Rainsford stepped into the Hampstead Club, to all outward appearance, the same swaggering rascal he’d always been, face tanned, moustache neatly waxed as if it had been painted under his nose, elegant ivory cane making the fifth beat of the five-part rhythm of his stride – click, slap, click, slap, tick - trademark red carnation is his buttonhole, but Reginald saw a look, so subtle, only a bartender would notice, of fear. Something told Reginald, Rainsford was in a predicament of no common order.
Outside rain fell, and luminous headlights playing over shiny London streets. The other customer, a gargantuan gentleman, had occupied three stools by himself at the end of the bar since before Reginald’s shift, a fedora bigger than a sombrero pulled down, his trench coat collar turned up, concealing his face save for one sad eye in a swirl of wrinkles. He showed no inclination to touch the club soda before him, and Reginald’s inquiry, “Would you care for anything?” received a huff of negation in reply.
“Gimlet, Mr. Rainsford?” Reginald offered.
Rainsford started as if he’d been addressed by one of the stuffed heads staring from the walls, before recovering himself, “Yes, yes, yes. Gimlet, old man. Why not?” Putting aside his beloved ivory walking stick with an uncharacteristic shudder, Rainsford leaned forward as Reginald poured gin and Roses into a shaker, his tone quiet and confidential. “Say, Reginald, old chap, do you know a word njohera?”
“I can’t say I –” Reginald began, pouring the chilled mixture in a frosted glass, but before he got further, a voice at the end of the bar spoke.
“It’s Kikuyu,” the voice supplied, as soft and carrying as Serengeti thunder. “There’s no exact translation, of course, but it means something like... ‘revenge.’” Rainsford’s eyes were horrorstruck, and a ghastly sheen covered his face. The other customer stood from his stool, his manhole-sized fedora sliding to the floor, and in the moment of strange lucidity that breaks on us just before madness, Reginald realized it was an African, because its ears, opening like enormous wings were too big to be an Asian.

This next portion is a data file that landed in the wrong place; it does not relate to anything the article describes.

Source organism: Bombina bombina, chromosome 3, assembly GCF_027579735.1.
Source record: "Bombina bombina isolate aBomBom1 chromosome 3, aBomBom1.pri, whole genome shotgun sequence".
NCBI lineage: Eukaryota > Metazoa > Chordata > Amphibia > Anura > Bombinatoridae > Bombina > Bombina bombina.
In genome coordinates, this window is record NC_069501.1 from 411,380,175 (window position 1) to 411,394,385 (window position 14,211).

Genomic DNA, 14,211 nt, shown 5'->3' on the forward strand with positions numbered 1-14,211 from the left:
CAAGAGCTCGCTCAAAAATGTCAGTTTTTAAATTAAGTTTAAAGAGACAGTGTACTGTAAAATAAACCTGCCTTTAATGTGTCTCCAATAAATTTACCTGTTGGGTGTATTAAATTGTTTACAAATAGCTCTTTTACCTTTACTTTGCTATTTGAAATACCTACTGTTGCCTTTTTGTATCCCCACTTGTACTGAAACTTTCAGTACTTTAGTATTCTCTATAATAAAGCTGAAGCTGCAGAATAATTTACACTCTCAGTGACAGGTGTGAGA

Later, speaking to disbelieving police, this was all Reginald could recall, this, and the elephant’s parting words , his long gray trunk unfurling from within his trench coat to the ivory cane, retrieving what had once been his and now was his again: “Elephants never forget,” he said, “and now you know why.”
She lived neither in slovenly Ashford Park where people leave their cars in the street nor snobbish Shirley Hills, but good sensible Brookhaven. A credit to her husband, witnesses agree, Junior League, altar guild at First Presbyterian. But one afternoon, her white gloves were dirty and she chose to put on the black ones to do the shopping. Why she didn’t wait until Thursday, who can say, but she made her choice and had to live by the consequences.
Once she pulled on those slimming black gloves that reached to her elbows, she had a moment of doubt. “I’m really overdressed,” she thought. “I’m not Jackie Kennedy.” Then she could have turned back, then it was still not too late. But did she heed that inner voice that is a woman’s best guide? No.
What ensued can only be described as an orgy of dissipation. She did not know clearly what she wanted to buy. She failed to shop early in the day or early in the week. She left the cart in the line while she went to get more items. She pinched the fruit and poked the vegetables. She did not ask for new products when she didn’t see them. She wheeled the cart out and abandoned it a couple of blocks down the street where she was parked.
At home, she removed the long black gloves and instantly was seized by paroxysms of remorse and hot self-crimination. But the damage was done.
Now nobody talks to her.